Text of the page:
Human genes should not be patentable

I try my very best to base my opinions on careful consideration of the best available evidence, but some things just feel wrong no matter what the evidence suggests.

One such thing is gene patenting. I was incensed Monday when news organizations reported the Children's Hospital of Eastern Ontario (CHEO) in Ottawa is suing the U.S. patent holders of genes related to childhood heart condition Long QT Syndrome (LQTS).

Despite the fact CHEO can easily and cheaply test for the genes, every time they want to screen for the disease, doctors have to send samples to the States at a cost of $4,000.

It boggles my mind how anyone beyond pharmaceutical company executives and their lawyers could even consider that it is somehow okay to patent something that occurs naturally in the human body and then put the potential beneficiaries at risk of death with prohibitive fees.

Shockingly, most of the polls I found were split between about 70-30 and 60-40 against gene patenting. At least a majority believes it is wrong, but I would have thought a much higher percentage would feel in their gut, the way I did, that the whole concept ridiculous.

The Supreme Court of the United States (SCOTUS) was not the least bit split on the issue. This June, in a 9-0 decision, the justices ruled against Utah-based Myriad Genetics who held a patent on naturally occurring mutations in the BRCA1 gene.

"Myriad did not create anything," Justice Clarence Thomas wrote on behalf of his colleagues. "To be sure, it found an important and useful gene, but separating that gene from its surrounding genetic material is not an act of invention."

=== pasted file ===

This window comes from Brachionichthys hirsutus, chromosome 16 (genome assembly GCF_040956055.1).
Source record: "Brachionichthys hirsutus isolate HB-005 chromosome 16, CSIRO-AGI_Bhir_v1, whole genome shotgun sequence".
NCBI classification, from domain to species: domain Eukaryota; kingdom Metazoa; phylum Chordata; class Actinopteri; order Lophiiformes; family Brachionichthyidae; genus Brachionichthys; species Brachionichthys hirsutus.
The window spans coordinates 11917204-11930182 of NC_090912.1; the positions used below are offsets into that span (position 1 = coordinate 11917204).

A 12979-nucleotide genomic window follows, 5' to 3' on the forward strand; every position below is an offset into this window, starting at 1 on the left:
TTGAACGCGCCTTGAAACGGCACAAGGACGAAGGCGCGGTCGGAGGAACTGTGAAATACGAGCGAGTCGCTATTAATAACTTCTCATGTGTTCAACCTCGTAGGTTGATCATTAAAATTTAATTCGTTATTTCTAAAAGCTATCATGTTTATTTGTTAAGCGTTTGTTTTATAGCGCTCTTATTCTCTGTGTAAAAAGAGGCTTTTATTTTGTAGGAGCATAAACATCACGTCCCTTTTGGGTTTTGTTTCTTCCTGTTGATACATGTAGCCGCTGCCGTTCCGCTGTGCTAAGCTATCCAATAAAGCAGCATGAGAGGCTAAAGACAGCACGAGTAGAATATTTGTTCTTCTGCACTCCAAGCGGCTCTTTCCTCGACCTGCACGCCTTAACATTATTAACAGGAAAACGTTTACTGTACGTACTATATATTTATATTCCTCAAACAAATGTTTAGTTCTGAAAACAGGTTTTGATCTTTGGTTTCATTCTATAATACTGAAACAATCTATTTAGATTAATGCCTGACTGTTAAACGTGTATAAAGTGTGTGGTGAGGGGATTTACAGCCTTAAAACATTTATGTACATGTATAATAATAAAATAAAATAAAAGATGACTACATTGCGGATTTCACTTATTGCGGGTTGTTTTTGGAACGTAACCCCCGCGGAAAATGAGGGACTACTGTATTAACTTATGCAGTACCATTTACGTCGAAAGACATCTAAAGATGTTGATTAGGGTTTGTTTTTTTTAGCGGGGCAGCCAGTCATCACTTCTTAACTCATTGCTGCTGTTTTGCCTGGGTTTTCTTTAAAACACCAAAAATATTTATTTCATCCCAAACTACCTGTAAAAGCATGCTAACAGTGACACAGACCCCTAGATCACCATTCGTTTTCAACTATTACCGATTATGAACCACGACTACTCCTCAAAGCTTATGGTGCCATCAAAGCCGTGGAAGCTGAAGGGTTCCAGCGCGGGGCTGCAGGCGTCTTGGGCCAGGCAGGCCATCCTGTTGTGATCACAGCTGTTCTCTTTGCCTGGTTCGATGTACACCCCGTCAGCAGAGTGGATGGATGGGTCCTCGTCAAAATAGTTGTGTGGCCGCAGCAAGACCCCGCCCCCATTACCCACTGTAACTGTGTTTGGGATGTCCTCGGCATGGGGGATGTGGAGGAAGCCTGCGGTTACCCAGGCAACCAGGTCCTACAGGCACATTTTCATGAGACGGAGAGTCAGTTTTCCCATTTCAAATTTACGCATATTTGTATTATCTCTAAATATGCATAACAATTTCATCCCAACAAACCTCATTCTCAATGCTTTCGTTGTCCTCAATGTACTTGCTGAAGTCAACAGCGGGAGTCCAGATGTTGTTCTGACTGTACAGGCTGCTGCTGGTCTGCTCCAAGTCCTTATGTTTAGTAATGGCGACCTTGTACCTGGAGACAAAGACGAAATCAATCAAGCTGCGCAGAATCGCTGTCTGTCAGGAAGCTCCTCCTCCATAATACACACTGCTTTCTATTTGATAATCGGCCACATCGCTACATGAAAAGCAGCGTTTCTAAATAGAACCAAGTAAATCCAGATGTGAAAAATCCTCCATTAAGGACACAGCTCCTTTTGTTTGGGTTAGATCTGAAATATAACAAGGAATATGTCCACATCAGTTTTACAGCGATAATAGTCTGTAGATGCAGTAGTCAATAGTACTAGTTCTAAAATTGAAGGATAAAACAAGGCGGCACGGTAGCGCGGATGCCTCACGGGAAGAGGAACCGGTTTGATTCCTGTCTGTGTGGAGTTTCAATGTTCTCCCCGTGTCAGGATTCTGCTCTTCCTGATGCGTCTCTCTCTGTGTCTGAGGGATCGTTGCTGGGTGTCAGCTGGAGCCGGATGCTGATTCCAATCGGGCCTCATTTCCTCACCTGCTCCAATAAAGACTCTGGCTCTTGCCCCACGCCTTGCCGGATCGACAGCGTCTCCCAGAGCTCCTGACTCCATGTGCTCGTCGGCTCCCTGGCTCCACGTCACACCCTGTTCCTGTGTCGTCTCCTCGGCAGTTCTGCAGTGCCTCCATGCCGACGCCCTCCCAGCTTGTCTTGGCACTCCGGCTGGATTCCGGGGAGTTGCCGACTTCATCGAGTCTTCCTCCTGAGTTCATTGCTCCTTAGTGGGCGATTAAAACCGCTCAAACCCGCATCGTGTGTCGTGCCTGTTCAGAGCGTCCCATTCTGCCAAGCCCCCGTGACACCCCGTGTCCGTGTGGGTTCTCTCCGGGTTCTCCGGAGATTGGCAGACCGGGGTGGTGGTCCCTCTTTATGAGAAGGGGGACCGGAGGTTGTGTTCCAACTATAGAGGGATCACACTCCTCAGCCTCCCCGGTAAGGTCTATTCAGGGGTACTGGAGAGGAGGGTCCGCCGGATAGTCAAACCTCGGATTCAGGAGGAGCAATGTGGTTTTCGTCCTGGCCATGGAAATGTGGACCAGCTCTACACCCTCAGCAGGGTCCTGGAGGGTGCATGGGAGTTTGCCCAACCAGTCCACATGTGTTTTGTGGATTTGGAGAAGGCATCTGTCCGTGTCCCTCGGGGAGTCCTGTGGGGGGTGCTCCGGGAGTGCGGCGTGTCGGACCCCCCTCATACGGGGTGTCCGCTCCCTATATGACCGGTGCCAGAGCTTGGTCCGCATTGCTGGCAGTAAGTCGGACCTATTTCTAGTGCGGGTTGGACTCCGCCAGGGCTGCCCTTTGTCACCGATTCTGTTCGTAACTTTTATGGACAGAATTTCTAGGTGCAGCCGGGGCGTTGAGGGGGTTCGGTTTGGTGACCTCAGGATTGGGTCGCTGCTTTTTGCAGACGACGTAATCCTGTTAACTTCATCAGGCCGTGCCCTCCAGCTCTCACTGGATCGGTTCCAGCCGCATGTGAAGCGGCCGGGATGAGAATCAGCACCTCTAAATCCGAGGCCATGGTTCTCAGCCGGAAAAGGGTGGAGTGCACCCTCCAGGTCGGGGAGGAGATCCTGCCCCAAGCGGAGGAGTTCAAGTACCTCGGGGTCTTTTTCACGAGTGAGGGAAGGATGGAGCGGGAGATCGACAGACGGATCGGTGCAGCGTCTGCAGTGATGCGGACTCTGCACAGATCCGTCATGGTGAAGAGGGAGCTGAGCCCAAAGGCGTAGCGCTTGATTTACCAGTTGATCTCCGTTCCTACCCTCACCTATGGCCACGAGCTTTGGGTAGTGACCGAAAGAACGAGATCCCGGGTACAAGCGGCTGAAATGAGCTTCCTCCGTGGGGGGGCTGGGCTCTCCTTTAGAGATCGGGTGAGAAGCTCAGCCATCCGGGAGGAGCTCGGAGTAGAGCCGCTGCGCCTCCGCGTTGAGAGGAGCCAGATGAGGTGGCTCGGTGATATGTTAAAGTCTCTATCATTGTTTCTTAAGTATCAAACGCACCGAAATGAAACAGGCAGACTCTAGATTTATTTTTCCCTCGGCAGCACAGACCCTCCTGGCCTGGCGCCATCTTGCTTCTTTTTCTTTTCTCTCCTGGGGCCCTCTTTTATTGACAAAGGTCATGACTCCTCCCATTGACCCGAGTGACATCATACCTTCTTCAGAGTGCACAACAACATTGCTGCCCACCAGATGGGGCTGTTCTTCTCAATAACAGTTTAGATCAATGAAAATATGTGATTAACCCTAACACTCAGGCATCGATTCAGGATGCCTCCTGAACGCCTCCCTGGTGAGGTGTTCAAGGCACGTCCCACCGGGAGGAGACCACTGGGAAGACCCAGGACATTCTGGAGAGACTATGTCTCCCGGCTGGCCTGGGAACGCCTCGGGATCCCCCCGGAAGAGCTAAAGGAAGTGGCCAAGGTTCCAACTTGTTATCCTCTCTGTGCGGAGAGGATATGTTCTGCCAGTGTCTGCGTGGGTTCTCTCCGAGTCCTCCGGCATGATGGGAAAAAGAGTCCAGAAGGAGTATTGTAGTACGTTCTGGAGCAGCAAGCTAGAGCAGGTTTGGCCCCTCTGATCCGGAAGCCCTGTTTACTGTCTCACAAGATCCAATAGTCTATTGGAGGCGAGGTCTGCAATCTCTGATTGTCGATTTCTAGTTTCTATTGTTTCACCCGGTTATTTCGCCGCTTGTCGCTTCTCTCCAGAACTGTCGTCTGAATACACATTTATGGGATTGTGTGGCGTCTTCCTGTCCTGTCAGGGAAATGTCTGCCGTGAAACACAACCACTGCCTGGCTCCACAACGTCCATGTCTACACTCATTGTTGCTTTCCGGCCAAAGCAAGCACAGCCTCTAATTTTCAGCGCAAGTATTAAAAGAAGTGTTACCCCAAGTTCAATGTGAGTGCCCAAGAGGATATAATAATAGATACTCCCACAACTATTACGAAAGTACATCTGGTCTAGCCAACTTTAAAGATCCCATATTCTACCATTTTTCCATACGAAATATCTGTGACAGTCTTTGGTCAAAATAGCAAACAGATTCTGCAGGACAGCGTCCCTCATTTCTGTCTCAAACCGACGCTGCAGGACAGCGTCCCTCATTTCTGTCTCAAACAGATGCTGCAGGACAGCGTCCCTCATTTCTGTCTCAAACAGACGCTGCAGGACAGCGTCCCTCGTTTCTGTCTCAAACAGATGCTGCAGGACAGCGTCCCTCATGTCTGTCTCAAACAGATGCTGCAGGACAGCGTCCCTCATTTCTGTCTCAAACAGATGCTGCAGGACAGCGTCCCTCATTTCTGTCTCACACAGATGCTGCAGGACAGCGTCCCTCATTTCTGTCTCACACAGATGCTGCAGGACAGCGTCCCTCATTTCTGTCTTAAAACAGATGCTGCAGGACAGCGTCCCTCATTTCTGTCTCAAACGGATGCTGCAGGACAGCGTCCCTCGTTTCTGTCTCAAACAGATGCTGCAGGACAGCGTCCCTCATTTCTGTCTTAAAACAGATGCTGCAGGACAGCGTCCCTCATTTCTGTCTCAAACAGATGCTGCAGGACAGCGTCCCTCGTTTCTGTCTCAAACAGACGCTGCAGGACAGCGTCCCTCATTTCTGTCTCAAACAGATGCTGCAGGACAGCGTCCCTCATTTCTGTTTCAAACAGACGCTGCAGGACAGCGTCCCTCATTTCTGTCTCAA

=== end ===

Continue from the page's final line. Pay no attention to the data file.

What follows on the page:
This case became famous because A-list actor Angelina Jolie announced she had undergone a double mastectomy because the Myriad test for a specific mutation in that gene predicted she was at an abnormally high risk to develop breast cancer.

Fortunately for Jolie, the $3,000 price tag for the test, means very little to someone who pulls down $20 million per movie.

The court did leave the door open for companies to patent new methods of isolating genes, but ruled that did not apply in this case.

"The processes used by Myriad to isolate DNA were well understood by geneticists," Thomas wrote.

Unfortunately, as big news as the SCOTUS decision was, it was a rather modest victory. Some studies estimate that corporations have already claimed most of the human genome with approximately 40,000 patents. Although it could be considered precedent setting, this ruling merely dealt with one patent by one company, it was not a sweeping indictment against all gene patents.

Furthermore, Myriad has won similar challenges in other jurisdictions. In September, the Federal Court of Australia unanimously upheld a decision that allows the patenting of genes in that country saying the act of isolation creates an artificial situation.

"The chemical and physical makeup of the isolated nucleic acid renders it not only artificial but also different from its natural counterpart," the court ruled.

The plaintiffs in that case still have the High Court (the equivalent of our Supreme Court) left as an avenue for appeal, but as it stands right now, Australians do not own their own genes.

I believe there is a legitimate issue here in balancing legitimate intellectual property rights with public access to the benefits of that property.

Not everything, and certainly not the world of medicine, should be driven by profit and profit alone. I don't know how the people in charge of these companies are able to sleep at night.

I rarely see the world in terms of black and white, but when it comes to the patenting of genes, I have to draw a line in the sand. Patents on the building blocks life are simply wrong.

The CHEO lawsuit will be a test case in this country. Let us hope that our courts get it right.

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